Morgan, Hausman, Chilek, Hubenak, Kappler, Witz, and Wright with their heads together invented an advanced law enforcement and response technology in U.S. Pat. No. 6,411,874 granted Jun. 25, 2002. A central control system affords intuitive and easy control of numerous subsystems associated with a police car or other emergency vehicle. This highly integrated system provides advanced control apparatus which drives a plurality of detector systems including video and audio systems distributed about the vehicle. A primary feature included in this device includes an advanced user interface and display system, which permits high level driver interaction with the system.

Inventor Lambert teaches in U.S. Pat. No. 6,421,080 a “digital surveillance system with pre-event recording”. Pre-event recording is important in accident recording systems, because detection of the accident generally happens after the accident has occurred. A first memory is used for temporary storage. Images are stored in the temporary storage continuously until a trigger is activated which indicates an accident has occurred at which time images are transferred to a more permanent memory.

Systems taught by Gary Rayner in U.S. Pat. Nos. 6,389,340; 6,405,112; 6,449,540; and 6,718,239, each directed to cameras for automobiles which capture video images, both of forward-looking and driver views, and store recorded images locally on a mass storage system. An operator, at the end of the vehicle service day, puts a wired connector into a device port and downloads information into a desktop computer system having specialized application software whereby the images and other information can be played-back and analyzed at a highly integrated user display interlace.

It is not possible in the systems Rayner teaches for an administrative operator to manipulate or otherwise handle the data captured in the vehicle at an off-site location without human intervention. It is necessary for a download operator to transfer data captured from the recorder unit device to a disconnected computer system. While proprietary ‘DriveCam’ files can be e-mailed or otherwise transferred through the Internet, those tiles are in a format with a can only be digested by desktop software running at a remote computer. It is necessary to have the DriveCam desktop application on the remote computer. In order that the files be properly read. In this way, data captured by the vehicles is totally unavailable to some parties having an interest in the data. Namely those parties who do not have access to a computer appropriately arranged with the specific DriveCam application software. A second and major disadvantage is systems presented by Rayner includes necessity that a human operator service the equipment each day in a manual download action.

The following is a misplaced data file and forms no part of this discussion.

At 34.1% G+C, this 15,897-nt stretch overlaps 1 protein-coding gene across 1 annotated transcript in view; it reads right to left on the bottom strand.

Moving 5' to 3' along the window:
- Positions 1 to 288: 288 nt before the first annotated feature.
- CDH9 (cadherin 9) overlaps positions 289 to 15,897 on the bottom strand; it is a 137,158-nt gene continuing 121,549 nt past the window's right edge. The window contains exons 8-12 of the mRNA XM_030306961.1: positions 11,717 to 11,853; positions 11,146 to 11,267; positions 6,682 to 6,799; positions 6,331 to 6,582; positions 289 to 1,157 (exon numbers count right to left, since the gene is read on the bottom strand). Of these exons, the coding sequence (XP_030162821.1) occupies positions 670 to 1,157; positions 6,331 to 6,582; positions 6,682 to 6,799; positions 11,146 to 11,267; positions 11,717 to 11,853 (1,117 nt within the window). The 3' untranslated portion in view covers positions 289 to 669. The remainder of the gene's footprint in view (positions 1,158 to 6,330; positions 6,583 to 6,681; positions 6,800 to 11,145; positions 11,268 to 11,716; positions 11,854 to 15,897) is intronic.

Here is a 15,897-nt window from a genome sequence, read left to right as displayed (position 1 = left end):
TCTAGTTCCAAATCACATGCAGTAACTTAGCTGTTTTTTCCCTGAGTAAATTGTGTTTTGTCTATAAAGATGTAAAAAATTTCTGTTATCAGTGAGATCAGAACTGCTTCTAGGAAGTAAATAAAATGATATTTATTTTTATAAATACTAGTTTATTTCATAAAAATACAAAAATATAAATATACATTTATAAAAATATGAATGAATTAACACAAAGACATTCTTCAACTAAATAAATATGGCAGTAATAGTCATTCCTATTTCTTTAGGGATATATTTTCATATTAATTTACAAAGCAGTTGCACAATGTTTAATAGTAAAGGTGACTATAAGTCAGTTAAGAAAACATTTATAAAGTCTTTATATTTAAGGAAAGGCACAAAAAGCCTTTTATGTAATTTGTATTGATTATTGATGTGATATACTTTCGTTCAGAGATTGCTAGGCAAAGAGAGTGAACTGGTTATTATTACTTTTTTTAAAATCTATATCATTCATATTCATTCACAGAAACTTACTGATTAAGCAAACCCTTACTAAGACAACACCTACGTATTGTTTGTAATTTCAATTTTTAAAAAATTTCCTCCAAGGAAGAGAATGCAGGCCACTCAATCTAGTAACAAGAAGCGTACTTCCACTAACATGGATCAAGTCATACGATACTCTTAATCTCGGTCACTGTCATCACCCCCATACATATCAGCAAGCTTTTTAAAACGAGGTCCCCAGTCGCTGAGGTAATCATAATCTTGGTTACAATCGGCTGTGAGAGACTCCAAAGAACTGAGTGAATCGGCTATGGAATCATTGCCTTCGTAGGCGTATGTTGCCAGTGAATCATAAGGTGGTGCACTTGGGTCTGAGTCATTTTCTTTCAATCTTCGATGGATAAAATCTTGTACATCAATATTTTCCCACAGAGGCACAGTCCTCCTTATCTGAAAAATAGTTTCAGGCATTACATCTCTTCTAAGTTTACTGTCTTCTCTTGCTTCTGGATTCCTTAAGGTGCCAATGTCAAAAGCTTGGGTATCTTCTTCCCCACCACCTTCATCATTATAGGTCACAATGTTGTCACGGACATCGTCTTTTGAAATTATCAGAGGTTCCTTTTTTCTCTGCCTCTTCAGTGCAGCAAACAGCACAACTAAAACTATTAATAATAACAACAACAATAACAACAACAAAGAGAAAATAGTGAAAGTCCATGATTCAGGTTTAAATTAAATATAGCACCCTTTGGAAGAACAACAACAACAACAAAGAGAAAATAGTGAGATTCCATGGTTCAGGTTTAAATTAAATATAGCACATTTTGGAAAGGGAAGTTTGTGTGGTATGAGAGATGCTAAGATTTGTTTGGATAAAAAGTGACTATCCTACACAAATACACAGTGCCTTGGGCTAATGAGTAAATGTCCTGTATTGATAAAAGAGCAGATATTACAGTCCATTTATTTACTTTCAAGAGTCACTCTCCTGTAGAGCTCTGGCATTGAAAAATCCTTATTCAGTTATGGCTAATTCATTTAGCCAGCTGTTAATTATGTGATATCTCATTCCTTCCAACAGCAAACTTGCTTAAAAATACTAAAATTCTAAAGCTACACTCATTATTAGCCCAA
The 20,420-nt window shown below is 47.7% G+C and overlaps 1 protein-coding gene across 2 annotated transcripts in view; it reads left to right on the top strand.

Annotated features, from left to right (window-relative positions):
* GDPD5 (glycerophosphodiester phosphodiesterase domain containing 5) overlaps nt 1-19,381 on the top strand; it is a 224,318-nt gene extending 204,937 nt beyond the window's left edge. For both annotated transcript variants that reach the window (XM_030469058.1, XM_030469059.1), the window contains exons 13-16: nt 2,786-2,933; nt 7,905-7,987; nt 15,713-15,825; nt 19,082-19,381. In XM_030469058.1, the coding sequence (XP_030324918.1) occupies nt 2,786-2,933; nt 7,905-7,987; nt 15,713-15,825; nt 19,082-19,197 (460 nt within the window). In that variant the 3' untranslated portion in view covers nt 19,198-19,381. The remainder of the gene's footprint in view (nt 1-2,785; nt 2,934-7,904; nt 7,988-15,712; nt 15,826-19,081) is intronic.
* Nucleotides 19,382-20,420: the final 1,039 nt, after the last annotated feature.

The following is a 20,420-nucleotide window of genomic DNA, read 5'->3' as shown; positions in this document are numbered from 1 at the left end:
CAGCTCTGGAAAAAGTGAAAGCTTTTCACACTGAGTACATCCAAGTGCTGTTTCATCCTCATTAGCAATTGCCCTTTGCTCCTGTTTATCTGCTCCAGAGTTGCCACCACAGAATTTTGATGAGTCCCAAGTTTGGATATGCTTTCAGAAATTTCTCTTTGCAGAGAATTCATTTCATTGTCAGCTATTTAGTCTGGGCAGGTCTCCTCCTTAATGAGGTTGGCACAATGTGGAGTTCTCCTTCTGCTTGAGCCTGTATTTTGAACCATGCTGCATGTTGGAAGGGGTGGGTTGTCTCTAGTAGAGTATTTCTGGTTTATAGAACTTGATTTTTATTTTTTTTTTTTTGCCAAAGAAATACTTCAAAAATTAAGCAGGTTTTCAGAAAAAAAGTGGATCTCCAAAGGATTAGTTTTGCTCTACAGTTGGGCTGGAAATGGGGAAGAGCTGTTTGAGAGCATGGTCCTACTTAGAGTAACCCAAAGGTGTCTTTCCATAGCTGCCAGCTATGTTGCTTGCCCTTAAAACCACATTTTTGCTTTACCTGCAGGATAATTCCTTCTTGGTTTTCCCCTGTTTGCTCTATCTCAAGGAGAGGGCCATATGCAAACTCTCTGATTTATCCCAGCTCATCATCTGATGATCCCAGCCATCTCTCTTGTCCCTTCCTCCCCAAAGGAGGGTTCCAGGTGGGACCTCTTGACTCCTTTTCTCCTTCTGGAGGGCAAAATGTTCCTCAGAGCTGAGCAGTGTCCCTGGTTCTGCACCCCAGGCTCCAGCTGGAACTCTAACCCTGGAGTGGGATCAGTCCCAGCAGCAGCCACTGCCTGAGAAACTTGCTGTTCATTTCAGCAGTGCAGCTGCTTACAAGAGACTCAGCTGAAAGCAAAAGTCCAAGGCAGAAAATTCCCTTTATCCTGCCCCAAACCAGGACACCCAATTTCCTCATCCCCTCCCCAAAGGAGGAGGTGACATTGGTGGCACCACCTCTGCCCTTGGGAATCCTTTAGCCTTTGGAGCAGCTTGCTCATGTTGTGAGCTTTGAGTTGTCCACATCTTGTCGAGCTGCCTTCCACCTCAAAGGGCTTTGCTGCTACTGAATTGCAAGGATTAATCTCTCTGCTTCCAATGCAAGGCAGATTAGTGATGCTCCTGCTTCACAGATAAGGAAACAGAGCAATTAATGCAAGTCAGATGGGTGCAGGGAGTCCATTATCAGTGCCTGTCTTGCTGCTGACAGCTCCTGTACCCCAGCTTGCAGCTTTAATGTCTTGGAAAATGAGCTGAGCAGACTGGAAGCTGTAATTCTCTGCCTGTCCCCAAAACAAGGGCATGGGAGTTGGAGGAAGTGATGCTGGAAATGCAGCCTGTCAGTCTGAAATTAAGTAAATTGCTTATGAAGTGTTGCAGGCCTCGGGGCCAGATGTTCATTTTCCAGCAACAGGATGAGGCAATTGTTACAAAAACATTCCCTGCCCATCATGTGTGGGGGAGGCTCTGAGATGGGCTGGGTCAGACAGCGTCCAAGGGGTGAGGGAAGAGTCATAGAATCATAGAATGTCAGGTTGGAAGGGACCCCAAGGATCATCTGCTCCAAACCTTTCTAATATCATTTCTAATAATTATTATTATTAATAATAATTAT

Remote reporting and manipulation of automobile systems is not entirely new. The following are very important teachings relating to some automobile systems having a wireless communications link component.

Inventors Fan el al, teach inventions of methods and systems for defecting vehicle collision using global positioning system GPS. The disclosure of Jun. 12, 2001 resulted in granted patent having U.S. Pat. No. 6,459,988. A GPS receiver is combined with wireless technology to automatically report accident and third pasties remotely located. A system uses the GPS signals to determine when an acceleration value exceeds the preset threshold which is meant to be indicative of an accident having occurred.

Of particular interest include inventions presented by inventors Nagda et al., in the document numbered U.S. Pat. No. 6,862,524 entitled using location data to determine trafficking route information. In this system for determining and disseminating traffic information of route information, traffic condition information is collected from mobile units that provide their location or position information. Further route information may be utilized to determine whether a mobile unit is allowed or prohibited from traveling along a certain route.

A common assignee, @Road Inc., owns the preceding two patents in addition to the following: U.S. Pat. Nos. 6,529,159; 6,552,682; 6,594,576; 6,664,922; 6,795,017; 6,832,140; 6,867,733; 6,882,313; and 6,922,566. As such, @Road Inc., must be considered a major innovator in position technologies arts as they relate to mobile vehicles and remote server computers.